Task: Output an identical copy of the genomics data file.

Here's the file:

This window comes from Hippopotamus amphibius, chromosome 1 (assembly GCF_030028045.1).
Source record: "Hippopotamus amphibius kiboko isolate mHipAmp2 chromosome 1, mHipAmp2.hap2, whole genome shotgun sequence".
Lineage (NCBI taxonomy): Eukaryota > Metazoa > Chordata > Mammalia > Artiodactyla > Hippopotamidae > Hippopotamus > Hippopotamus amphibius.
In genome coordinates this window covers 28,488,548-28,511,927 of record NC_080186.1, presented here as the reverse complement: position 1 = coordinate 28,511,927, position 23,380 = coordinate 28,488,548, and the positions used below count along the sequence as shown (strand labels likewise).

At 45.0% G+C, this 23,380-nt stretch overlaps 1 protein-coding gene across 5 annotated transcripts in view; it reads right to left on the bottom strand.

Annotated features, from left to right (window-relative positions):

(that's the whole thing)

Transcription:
This window comes from Hippopotamus amphibius, chromosome 1 (assembly GCF_030028045.1).
Source record: "Hippopotamus amphibius kiboko isolate mHipAmp2 chromosome 1, mHipAmp2.hap2, whole genome shotgun sequence".
Lineage (NCBI taxonomy): Eukaryota > Metazoa > Chordata > Mammalia > Artiodactyla > Hippopotamidae > Hippopotamus > Hippopotamus amphibius.
In genome coordinates this window covers 28,488,548-28,511,927 of record NC_080186.1, presented here as the reverse complement: position 1 = coordinate 28,511,927, position 23,380 = coordinate 28,488,548, and the positions used below count along the sequence as shown (strand labels likewise).

At 45.0% G+C, this 23,380-nt stretch overlaps 1 protein-coding gene across 5 annotated transcripts in view; it reads right to left on the bottom strand.

Annotated features, from left to right (window-relative positions):